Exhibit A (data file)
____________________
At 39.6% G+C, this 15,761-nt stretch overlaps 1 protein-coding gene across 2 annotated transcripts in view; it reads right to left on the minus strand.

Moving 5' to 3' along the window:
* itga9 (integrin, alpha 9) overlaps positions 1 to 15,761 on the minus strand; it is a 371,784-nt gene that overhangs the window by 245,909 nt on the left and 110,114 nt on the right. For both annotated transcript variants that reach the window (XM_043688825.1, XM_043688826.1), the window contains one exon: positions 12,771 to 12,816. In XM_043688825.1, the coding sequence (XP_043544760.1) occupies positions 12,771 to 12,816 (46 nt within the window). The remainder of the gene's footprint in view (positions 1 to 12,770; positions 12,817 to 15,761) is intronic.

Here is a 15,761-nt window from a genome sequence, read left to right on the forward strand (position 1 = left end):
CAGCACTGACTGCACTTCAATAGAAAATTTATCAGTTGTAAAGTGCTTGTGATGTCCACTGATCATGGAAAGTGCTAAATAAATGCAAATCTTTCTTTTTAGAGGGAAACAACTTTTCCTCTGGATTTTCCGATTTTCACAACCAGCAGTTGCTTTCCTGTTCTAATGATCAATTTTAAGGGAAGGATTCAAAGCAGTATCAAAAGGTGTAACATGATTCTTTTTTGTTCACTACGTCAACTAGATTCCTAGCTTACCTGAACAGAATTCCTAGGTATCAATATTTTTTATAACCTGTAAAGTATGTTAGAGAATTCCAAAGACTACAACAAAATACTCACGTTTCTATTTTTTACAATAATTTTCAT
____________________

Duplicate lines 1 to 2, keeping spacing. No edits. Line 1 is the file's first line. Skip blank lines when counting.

At 39.6% G+C, this 15,761-nt stretch overlaps 1 protein-coding gene across 2 annotated transcripts in view; it reads right to left on the minus strand.

Moving 5' to 3' along the window: